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Philosophy and Religion (PHL, REL)

For information, please contact the chairperson, 989-774-3444,102 Anspach Hall;

Philosophy & Religion

Philosophy and Religion are complementary disciplines that study human thought and culture from distinct points of view. Both disciplines study ethical and cultural issues and form part of the core of a liberal education. Each not only provides training for graduate study in its respective discipline, but provides an excellent basis for further professional training in fields which require critical and interpretive skills.

Why Study Philosophy?

Philosophy is the study of fundamental questions about the nature of reality, knowledge, and value. These are questions that everyone asks: What am I? Do I have free will? How can we distinguish good from bad or right from wrong? Can we be sure that any of our beliefs are true? Philosophers examine answers to these questions systematically and critically. Philosophy is also very effective in developing the student’s ability to reason clearly, to distinguish good from bad arguments, to navigate through a complicated maze of questions, and to use intelligence and logic in situations often ruled by emotions. Students who have taken a large number of philosophy courses excel in entrance exams to graduate and professional schools. The thinking skills you will develop in your philosophy classes will give you the kind of analytic ability sought by employers in many professions.

Why Study Religion?

The academic study of religion is a comparative exploration of the beliefs, sacred stories, rituals, and community structures of the world’s religions. It helps students analyze the relationships between religion and social issues. Students of religion also investigate the influence of religion in their own and other cultures and gain understanding of how people around the world confront ultimate problems (such as death and evil). Studying religion is a way to gain research skills, writing skills, and critical thinking skills that will serve you throughout your life in a wide variety of careers or in graduate school. A survey of CMU alumni with majors and minors in Religion revealed that 75% had pursued graduate education, and that half of these had earned one or more graduate degrees.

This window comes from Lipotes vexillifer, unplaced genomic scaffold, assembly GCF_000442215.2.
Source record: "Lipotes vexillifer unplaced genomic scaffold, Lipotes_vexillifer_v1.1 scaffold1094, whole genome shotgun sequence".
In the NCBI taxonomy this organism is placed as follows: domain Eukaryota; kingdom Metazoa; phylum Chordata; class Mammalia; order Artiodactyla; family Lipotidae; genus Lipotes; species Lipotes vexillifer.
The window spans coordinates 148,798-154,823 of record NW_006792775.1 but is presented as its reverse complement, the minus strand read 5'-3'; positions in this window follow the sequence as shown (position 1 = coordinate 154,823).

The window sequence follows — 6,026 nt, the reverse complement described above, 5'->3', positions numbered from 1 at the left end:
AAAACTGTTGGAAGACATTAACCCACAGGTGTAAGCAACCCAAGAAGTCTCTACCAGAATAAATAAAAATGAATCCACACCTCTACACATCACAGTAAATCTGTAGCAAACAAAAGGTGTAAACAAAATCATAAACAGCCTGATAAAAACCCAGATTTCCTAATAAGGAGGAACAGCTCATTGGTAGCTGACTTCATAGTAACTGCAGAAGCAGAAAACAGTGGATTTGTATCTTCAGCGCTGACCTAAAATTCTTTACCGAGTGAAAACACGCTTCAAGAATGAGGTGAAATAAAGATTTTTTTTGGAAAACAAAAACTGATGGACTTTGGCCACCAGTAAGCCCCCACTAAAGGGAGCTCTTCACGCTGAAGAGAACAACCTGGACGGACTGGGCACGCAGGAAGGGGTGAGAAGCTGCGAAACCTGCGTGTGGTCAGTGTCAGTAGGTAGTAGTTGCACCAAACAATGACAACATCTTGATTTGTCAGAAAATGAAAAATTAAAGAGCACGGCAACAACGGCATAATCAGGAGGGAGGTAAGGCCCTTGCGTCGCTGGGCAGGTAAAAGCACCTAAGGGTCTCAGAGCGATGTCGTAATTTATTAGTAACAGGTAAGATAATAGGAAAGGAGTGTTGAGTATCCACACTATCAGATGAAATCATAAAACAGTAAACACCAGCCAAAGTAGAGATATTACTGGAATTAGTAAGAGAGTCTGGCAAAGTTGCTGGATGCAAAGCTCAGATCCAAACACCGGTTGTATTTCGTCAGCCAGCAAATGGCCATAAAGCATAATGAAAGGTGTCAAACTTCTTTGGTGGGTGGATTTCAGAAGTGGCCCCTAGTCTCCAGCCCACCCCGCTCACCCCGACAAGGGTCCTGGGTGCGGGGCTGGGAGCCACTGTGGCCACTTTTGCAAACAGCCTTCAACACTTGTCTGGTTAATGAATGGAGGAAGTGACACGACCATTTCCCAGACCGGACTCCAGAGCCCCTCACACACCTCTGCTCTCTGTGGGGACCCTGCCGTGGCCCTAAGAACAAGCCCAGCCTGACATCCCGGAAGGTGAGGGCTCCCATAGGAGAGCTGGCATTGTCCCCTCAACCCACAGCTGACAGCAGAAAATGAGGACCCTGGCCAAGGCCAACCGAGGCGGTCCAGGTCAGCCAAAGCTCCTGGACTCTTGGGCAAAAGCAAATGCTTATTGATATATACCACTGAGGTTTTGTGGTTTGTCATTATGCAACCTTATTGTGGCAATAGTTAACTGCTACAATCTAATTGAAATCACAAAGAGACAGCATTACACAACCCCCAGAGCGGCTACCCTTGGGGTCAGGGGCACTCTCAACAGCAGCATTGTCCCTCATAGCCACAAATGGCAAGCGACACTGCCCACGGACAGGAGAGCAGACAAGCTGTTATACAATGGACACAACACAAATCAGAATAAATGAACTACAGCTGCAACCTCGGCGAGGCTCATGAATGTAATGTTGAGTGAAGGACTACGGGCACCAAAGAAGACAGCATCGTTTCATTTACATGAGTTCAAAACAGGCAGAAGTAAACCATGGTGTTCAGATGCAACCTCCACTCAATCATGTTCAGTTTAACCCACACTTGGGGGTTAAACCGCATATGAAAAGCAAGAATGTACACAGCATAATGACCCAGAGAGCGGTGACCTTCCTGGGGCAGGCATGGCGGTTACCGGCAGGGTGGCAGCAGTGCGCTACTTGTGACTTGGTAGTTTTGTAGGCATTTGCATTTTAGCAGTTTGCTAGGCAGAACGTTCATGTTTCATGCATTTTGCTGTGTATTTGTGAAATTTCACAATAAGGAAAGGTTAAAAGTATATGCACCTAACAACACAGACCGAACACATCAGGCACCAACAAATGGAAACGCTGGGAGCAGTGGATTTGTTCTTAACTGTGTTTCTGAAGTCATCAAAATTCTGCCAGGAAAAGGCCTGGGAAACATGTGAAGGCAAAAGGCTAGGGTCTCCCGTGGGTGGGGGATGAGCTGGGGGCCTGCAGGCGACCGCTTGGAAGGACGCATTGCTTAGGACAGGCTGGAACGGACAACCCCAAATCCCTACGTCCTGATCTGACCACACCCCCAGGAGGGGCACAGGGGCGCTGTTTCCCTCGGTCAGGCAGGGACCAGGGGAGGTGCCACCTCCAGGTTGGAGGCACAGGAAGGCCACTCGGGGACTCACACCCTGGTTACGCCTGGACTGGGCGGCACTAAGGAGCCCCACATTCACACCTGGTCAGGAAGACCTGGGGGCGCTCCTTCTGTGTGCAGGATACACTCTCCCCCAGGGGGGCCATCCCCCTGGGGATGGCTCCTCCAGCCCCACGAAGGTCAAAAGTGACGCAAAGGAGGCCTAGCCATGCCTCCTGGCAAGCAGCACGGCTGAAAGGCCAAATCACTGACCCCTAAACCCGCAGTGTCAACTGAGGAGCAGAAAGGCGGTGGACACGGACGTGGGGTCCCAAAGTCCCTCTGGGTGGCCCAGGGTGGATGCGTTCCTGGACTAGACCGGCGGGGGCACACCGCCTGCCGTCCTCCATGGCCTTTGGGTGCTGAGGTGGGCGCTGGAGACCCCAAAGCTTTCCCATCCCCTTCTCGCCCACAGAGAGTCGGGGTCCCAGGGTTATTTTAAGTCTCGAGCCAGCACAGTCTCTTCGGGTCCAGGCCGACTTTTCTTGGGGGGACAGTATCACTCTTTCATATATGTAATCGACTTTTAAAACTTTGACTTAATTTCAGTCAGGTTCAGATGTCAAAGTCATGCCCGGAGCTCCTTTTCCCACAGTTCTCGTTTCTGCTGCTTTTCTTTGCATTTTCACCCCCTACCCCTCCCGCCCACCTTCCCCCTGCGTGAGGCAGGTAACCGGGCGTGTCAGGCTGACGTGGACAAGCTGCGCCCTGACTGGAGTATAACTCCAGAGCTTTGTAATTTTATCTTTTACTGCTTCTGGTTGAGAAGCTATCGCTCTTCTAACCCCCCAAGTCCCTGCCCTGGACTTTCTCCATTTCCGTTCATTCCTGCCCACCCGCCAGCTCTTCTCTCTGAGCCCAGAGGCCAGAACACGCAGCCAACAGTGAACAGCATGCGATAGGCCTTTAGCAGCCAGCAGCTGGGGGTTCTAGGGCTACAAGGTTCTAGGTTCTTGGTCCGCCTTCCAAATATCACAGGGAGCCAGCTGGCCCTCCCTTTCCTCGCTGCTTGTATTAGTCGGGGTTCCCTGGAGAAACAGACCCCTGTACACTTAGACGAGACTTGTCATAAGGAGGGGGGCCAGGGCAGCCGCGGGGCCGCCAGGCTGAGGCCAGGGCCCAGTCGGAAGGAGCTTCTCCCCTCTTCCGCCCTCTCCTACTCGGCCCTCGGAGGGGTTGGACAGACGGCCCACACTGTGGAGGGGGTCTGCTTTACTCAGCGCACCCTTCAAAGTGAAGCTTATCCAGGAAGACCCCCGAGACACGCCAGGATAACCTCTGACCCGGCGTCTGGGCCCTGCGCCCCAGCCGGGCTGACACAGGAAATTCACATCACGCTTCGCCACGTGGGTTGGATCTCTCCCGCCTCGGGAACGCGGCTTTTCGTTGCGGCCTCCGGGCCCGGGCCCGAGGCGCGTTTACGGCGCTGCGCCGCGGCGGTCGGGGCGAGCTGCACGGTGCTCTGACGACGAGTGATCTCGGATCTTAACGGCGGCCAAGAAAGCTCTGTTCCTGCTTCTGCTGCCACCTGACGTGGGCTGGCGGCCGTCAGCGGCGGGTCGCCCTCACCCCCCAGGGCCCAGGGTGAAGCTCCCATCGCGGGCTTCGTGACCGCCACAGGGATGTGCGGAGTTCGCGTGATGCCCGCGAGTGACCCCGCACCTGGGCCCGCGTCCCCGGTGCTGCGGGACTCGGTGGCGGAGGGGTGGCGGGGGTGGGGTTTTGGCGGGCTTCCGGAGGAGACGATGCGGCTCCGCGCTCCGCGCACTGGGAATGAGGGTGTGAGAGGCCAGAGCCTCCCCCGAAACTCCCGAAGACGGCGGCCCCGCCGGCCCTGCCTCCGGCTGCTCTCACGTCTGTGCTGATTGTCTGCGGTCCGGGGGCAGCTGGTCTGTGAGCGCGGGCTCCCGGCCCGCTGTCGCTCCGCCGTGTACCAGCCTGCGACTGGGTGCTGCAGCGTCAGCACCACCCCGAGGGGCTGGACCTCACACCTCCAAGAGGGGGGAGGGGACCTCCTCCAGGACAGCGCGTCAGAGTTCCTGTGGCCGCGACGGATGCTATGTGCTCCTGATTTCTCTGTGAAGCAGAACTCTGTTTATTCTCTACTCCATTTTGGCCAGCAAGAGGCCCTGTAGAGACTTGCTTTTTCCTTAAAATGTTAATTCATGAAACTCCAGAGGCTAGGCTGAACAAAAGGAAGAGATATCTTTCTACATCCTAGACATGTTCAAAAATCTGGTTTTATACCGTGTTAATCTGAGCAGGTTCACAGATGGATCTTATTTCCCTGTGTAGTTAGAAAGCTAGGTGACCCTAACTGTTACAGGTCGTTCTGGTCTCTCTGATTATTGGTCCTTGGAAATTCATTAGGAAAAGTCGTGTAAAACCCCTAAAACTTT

Philosophy at CMU

The Philosophy area offers a variety of courses that both make students aware of fundamental philosophical issues such as those about moral and other values, but at the same time strengthen their critical powers and enable them to evaluate better their own beliefs as well as those of other people. Some coursework in this area can benefit students no matter what their field of study.

A major in philosophy is recommended, not only for graduate work in this area, but also as an excellent preparation for law school. A minor in philosophy is recommended to complement many other majors. A number of philosophy courses are related to specific disciplines including: Philosophy of Science, Philosophy of Language, Philosophy of Art, Political Philosophy, Philosophy of Mind, Philosophy of Religion, Philosophy of Literature, Business Ethics, and Ethics in Health Professions. Courses in the history of philosophy provide a valuable supplement to courses in the History Department.

Religion at CMU

CMU’s Religion courses are recommended for those seeking deeper insight into the culture of the United States and a wider familiarity with cultures around the world. The Religion area offers courses in Buddhism, Judaism, Christianity, and Islam; in the religious traditions of China, Japan, India, and the U.S.; and in biblical studies, ethics, and the relationship between religion and contemporary society. Most Religion courses fulfill a UP requirement.

A major in religion is recommended for any student seeking an area of concentration within the liberal arts, including those wishing to pursue graduate study in religion, theology, or a related field. A minor (or second major) in religion helps prepare students for careers in journalism, broadcasting, psychology, and other areas.

The Faculty

Andrew Blom, Hadley Cooney, Gary Fuller, H. Talat Halman, Hope May, Kelly Murphy, Guy Newland, Robert Noggle, David L. Smith, Joshua Smith, Laural Zwissler.

The Programs

Philosophy Major

Philosophy Minor

Religion Major

Religion Minor

Ethics, Values, and Society Minor

Sustainability and Environmental Policy Minor (Interdisciplinary)

Undergraduate Certificate in Critical Reasoning